The Women & # 39; s Art Initiative will debut at Te Manawa with an exhibition of art that speaks with strong words, Carly Thomas reports.
Words spoken on women who have experienced violence are not always words that should be. Women from The Women & # 39; s Art Initiative want you to know.
Their collective was nurtured by small beginnings seven years ago in a space generating art that allows women to tell their truth.
Do not call them victims because they say they are not.
It's a powerful group that has become known for its impressive exhibitions, and this year's program is about challenging the myths surrounding violence.
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The founder Karen Seccombe says that the exhibition is not meant to create compassion or pity. "We get a lot of this and it's often not helpful."
He says that when violence ceases, shame, guilt and misunderstanding is not always the case. Women from the group want society to think about their reactions, stop using words such as "victim" and start to see women for who they are.
"We need people to leave this exhibition, understand the influence and truth around some of these myths, and feel empowered to confront and question behaviors, negative social reactions and ways of thinking that perpetuate and justify the acceptance of power and control over women and children."
Their work says a lot.
The group meets once a week in their own space, and the way women interact with the collective depends on them. There are artistic articles, light coming through the windows, often boiled jug and a silent offer of possibilities and openness.
One of the women is working on a handwriting on a molded torso. It's a karakia who demands to be freed from all negativity "and the prison in which you were impersonated."
"People can interpret how they want to, but I did it for myself."
These works will be inhabited in Te Manawa for the first time, scattered in strange places where people can happen. And work is not always easy. But these women, with their stories, do not want to apologize for that. Seccombe claims that they have not edited their experiences because they make others feel uncomfortable.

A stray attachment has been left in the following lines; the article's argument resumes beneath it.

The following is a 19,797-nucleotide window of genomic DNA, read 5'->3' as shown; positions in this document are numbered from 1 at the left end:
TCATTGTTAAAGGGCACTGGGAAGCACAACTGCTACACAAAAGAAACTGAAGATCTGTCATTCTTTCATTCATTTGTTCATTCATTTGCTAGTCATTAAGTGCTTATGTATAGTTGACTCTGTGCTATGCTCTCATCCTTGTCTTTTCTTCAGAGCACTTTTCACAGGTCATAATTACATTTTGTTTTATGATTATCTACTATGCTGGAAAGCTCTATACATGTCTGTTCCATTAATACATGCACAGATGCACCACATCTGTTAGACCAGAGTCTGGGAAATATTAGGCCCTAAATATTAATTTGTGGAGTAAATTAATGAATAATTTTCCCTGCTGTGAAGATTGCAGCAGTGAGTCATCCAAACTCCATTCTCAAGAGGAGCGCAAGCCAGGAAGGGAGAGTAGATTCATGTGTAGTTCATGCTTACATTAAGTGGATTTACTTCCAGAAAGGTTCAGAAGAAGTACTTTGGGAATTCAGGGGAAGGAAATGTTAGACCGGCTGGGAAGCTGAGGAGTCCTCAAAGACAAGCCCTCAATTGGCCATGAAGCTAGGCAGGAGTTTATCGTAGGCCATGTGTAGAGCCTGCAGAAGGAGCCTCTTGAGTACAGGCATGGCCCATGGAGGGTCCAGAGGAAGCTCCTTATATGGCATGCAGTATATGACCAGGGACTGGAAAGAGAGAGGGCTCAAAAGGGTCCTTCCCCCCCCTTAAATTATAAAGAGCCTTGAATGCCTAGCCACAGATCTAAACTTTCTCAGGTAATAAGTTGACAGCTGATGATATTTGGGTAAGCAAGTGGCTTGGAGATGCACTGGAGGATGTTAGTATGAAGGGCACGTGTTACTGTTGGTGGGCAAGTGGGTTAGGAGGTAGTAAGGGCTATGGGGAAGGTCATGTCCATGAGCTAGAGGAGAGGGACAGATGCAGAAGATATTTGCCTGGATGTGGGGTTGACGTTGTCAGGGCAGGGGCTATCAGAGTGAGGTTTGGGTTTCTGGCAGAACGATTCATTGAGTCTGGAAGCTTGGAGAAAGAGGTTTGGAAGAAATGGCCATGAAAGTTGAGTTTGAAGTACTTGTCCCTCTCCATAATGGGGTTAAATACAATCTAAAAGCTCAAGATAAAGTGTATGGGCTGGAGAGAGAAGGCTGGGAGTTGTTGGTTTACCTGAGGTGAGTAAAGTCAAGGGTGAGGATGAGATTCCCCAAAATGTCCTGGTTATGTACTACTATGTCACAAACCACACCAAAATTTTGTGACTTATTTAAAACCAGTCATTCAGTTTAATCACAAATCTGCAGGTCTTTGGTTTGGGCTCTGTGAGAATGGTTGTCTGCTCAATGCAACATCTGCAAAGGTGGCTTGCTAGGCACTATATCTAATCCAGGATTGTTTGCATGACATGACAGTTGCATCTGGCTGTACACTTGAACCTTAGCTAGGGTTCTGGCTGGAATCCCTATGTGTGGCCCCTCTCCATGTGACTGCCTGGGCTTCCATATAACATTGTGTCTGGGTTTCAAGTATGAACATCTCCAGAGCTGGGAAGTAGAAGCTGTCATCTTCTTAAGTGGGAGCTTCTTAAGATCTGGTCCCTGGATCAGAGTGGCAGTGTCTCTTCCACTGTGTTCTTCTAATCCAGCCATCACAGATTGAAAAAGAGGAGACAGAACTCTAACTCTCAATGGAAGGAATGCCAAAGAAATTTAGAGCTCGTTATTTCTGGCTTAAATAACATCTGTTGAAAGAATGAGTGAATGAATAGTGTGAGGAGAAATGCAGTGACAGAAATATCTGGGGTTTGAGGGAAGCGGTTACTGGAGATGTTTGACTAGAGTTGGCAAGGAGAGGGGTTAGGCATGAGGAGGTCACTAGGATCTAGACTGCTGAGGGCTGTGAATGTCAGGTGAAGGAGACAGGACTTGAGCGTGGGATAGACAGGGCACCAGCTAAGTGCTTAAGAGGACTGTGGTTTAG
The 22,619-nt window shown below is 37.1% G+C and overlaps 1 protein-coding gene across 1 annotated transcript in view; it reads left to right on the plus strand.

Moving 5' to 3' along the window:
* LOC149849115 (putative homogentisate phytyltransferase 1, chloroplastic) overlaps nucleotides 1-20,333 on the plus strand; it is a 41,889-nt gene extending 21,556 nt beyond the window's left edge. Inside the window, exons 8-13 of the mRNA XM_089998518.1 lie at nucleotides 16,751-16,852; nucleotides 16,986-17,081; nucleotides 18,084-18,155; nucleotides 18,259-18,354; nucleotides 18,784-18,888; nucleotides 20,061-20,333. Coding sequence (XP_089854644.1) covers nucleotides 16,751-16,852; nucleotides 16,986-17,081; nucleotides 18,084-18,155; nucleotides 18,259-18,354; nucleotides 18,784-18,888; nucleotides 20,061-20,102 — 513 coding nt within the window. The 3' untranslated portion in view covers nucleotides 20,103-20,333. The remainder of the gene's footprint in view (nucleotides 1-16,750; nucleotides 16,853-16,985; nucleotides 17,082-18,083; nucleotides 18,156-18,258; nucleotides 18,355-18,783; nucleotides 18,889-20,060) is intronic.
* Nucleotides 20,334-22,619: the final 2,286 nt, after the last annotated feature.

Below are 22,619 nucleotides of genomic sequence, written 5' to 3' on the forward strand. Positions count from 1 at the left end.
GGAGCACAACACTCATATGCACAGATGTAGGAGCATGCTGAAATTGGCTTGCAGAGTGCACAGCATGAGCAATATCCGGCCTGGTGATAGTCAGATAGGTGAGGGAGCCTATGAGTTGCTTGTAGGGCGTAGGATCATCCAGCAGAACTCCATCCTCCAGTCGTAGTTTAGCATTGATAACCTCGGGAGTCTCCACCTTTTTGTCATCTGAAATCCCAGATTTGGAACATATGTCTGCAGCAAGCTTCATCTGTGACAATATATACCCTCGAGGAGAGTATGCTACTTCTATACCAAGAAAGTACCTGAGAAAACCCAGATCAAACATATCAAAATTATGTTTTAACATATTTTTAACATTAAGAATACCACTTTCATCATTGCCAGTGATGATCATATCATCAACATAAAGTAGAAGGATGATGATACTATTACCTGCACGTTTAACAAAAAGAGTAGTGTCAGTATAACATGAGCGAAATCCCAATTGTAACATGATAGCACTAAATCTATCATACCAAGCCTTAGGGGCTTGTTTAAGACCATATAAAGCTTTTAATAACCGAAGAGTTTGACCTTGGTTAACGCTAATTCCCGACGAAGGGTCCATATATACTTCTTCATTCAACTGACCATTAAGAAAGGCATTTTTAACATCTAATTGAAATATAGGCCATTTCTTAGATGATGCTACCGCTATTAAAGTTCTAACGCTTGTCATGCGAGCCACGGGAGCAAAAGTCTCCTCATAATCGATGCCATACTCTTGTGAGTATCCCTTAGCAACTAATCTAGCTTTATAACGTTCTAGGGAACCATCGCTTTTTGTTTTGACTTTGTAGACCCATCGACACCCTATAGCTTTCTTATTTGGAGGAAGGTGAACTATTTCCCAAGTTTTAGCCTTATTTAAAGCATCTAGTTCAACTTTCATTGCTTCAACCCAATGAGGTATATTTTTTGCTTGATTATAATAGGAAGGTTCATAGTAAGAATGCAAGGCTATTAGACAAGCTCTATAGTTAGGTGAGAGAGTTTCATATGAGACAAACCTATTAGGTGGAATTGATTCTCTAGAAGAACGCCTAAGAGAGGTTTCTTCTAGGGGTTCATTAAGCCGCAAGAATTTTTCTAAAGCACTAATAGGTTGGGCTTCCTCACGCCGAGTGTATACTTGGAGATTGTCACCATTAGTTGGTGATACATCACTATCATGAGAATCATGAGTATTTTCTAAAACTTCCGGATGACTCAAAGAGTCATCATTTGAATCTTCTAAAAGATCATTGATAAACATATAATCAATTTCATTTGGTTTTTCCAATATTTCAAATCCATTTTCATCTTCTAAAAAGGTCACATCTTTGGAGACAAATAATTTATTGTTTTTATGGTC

"To do this, disinfect and minimize what has happened, and do not respect everything we have done to resist, survive, maintain normality, whatever it is, protect and educate, act, recover and fight for others. as we. "
These women are the authoritative voice on this subject and "it cost us a lot". They're just going to create the way they want. They are not meant to create beauty.
A large piece, over which another woman works, however, is beautiful. A big dark circle, a central figure in even darker shades and a creator in front of all that says it will soon add color.
"I challenge the myth that family violence leaves women corrupt and destroyed, and I wanted to show how darkness can lead to ultimate growth and potential, and we can recreate it from the dark."
Give back mana, he says: "to women and children, and see how women, this great tango, the place to bring life into this world, into education, part of the earth, all these fundamental things."
He says that when society can do it, when people can start to honor and value women, then domestic violence will decrease. That woman is fighting for it, and as a collective it is about this exhibition. This is repulsion.
"Do not think," Why does not she just leave? "Do not think," It can not be that bad. "Respect her and listen."
And women from this group are asking for one more thing. They say, go and see the exhibition and challenge, and when you leave, they want you to face this challenge.
"For us, for other women like us, for those whom you know and love, for your daughters, your sisters, yourself, for every woman or child wherever we are, we all deserve dignity, respect and security. . "
Ko Wai Ahau? The sixth exhibition at the end of the "Women & # 39; s Art Initiative" exhibition was opened on November 9 at the Museum of Art, Science and Technology in Te Manawa Palmerston North.